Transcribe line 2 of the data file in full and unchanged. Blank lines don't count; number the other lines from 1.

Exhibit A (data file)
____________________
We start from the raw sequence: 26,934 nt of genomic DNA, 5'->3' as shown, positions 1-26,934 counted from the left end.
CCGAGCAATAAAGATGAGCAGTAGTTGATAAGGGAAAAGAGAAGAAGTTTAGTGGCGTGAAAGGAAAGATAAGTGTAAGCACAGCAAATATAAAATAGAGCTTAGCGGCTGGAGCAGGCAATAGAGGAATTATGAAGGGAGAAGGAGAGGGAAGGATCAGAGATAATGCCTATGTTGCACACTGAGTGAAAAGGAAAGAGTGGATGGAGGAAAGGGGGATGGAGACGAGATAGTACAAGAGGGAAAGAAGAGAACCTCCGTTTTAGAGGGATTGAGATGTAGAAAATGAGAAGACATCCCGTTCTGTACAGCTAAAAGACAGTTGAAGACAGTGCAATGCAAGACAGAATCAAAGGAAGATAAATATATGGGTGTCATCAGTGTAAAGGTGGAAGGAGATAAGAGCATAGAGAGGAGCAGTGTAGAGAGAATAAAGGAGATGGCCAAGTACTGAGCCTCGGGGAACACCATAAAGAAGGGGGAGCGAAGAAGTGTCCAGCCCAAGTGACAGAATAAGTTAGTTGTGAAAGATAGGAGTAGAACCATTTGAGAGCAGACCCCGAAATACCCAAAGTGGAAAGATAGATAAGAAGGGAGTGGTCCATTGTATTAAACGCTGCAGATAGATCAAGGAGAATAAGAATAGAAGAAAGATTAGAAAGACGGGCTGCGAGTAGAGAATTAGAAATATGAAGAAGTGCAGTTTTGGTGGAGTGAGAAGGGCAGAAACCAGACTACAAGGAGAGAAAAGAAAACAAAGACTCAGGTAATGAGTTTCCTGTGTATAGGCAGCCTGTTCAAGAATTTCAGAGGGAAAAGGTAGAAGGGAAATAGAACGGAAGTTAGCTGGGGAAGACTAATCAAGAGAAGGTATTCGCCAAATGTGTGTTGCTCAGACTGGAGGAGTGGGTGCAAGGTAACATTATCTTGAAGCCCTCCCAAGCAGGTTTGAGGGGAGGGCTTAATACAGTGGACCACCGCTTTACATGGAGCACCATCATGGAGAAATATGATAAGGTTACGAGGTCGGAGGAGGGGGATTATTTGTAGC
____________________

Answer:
CCGAGCAATAAAGATGAGCAGTAGTTGATAAGGGAAAAGAGAAGAAGTTTAGTGGCGTGAAAGGAAAGATAAGTGTAAGCACAGCAAATATAAAATAGAGCTTAGCGGCTGGAGCAGGCAATAGAGGAATTATGAAGGGAGAAGGAGAGGGAAGGATCAGAGATAATGCCTATGTTGCACACTGAGTGAAAAGGAAAGAGTGGATGGAGGAAAGGGGGATGGAGACGAGATAGTACAAGAGGGAAAGAAGAGAACCTCCGTTTTAGAGGGATTGAGATGTAGAAAATGAGAAGACATCCCGTTCTGTACAGCTAAAAGACAGTTGAAGACAGTGCAATGCAAGACAGAATCAAAGGAAGATAAATATATGGGTGTCATCAGTGTAAAGGTGGAAGGAGATAAGAGCATAGAGAGGAGCAGTGTAGAGAGAATAAAGGAGATGGCCAAGTACTGAGCCTCGGGGAACACCATAAAGAAGGGGGAGCGAAGAAGTGTCCAGCCCAAGTGACAGAATAAGTTAGTTGTGAAAGATAGGAGTAGAACCATTTGAGAGCAGACCCCGAAATACCCAAAGTGGAAAGATAGATAAGAAGGGAGTGGTCCATTGTATTAAACGCTGCAGATAGATCAAGGAGAATAAGAATAGAAGAAAGATTAGAAAGACGGGCTGCGAGTAGAGAATTAGAAATATGAAGAAGTGCAGTTTTGGTGGAGTGAGAAGGGCAGAAACCAGACTACAAGGAGAGAAAAGAAAACAAAGACTCAGGTAATGAGTTTCCTGTGTATAGGCAGCCTGTTCAAGAATTTCAGAGGGAAAAGGTAGAAGGGAAATAGAACGGAAGTTAGCTGGGGAAGACTAATCAAGAGAAGGTATTCGCCAAATGTGTGTTGCTCAGACTGGAGGAGTGGGTGCAAGGTAACATTATCTTGAAGCCCTCCCAAGCAGGTTTGAGGGGAGGGCTTAATACAGTGGACCACCGCTTTACATGGAGCACCATCATGGAGAAATATGATAAGGTTACGAGGTCGGAGGAGGGGGATTATTTGTAGC